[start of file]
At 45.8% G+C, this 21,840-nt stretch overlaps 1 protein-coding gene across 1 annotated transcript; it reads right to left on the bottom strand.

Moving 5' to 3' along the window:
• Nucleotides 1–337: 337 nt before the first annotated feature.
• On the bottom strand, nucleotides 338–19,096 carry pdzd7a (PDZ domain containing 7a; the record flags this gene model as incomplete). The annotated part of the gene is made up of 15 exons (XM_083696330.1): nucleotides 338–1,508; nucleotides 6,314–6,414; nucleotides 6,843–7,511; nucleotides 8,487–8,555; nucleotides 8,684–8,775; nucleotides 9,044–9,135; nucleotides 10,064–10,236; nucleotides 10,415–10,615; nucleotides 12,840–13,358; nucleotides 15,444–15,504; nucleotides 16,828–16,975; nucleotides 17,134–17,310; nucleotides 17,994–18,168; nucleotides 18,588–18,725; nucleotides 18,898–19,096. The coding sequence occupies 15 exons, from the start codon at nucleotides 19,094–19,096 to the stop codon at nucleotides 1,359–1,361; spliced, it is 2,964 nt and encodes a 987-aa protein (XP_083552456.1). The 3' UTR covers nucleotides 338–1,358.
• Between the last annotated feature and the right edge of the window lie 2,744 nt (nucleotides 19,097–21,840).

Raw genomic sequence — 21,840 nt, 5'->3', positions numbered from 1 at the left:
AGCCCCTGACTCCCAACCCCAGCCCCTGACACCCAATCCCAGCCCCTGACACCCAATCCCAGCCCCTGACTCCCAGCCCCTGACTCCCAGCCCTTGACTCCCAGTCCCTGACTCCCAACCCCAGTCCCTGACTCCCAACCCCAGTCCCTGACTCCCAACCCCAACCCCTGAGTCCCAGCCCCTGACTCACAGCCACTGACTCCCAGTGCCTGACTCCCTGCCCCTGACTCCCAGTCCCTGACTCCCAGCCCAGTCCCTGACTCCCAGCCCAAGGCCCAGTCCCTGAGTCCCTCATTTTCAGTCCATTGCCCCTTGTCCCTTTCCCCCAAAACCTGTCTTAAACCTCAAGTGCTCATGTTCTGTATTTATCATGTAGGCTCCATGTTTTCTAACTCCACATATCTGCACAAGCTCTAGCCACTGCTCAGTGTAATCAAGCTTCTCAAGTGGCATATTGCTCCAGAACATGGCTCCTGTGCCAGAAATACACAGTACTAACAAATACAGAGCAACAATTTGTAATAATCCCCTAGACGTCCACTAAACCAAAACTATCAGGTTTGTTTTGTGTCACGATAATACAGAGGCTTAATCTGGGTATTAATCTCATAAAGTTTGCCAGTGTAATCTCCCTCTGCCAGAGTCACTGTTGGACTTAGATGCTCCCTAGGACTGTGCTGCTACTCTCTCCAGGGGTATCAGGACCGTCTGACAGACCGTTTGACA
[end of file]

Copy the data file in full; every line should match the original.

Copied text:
At 45.8% G+C, this 21,840-nt stretch overlaps 1 protein-coding gene across 1 annotated transcript; it reads right to left on the bottom strand.

Moving 5' to 3' along the window:
• Nucleotides 1–337: 337 nt before the first annotated feature.
• On the bottom strand, nucleotides 338–19,096 carry pdzd7a (PDZ domain containing 7a; the record flags this gene model as incomplete). The annotated part of the gene is made up of 15 exons (XM_083696330.1): nucleotides 338–1,508; nucleotides 6,314–6,414; nucleotides 6,843–7,511; nucleotides 8,487–8,555; nucleotides 8,684–8,775; nucleotides 9,044–9,135; nucleotides 10,064–10,236; nucleotides 10,415–10,615; nucleotides 12,840–13,358; nucleotides 15,444–15,504; nucleotides 16,828–16,975; nucleotides 17,134–17,310; nucleotides 17,994–18,168; nucleotides 18,588–18,725; nucleotides 18,898–19,096. The coding sequence occupies 15 exons, from the start codon at nucleotides 19,094–19,096 to the stop codon at nucleotides 1,359–1,361; spliced, it is 2,964 nt and encodes a 987-aa protein (XP_083552456.1). The 3' UTR covers nucleotides 338–1,358.
• Between the last annotated feature and the right edge of the window lie 2,744 nt (nucleotides 19,097–21,840).

Raw genomic sequence — 21,840 nt, 5'->3', positions numbered from 1 at the left:
AGCCCCTGACTCCCAACCCCAGCCCCTGACACCCAATCCCAGCCCCTGACACCCAATCCCAGCCCCTGACTCCCAGCCCCTGACTCCCAGCCCTTGACTCCCAGTCCCTGACTCCCAACCCCAGTCCCTGACTCCCAACCCCAGTCCCTGACTCCCAACCCCAACCCCTGAGTCCCAGCCCCTGACTCACAGCCACTGACTCCCAGTGCCTGACTCCCTGCCCCTGACTCCCAGTCCCTGACTCCCAGCCCAGTCCCTGACTCCCAGCCCAAGGCCCAGTCCCTGAGTCCCTCATTTTCAGTCCATTGCCCCTTGTCCCTTTCCCCCAAAACCTGTCTTAAACCTCAAGTGCTCATGTTCTGTATTTATCATGTAGGCTCCATGTTTTCTAACTCCACATATCTGCACAAGCTCTAGCCACTGCTCAGTGTAATCAAGCTTCTCAAGTGGCATATTGCTCCAGAACATGGCTCCTGTGCCAGAAATACACAGTACTAACAAATACAGAGCAACAATTTGTAATAATCCCCTAGACGTCCACTAAACCAAAACTATCAGGTTTGTTTTGTGTCACGATAATACAGAGGCTTAATCTGGGTATTAATCTCATAAAGTTTGCCAGTGTAATCTCCCTCTGCCAGAGTCACTGTTGGACTTAGATGCTCCCTAGGACTGTGCTGCTACTCTCTCCAGGGGTATCAGGACCGTCTGACAGACCGTTTGACA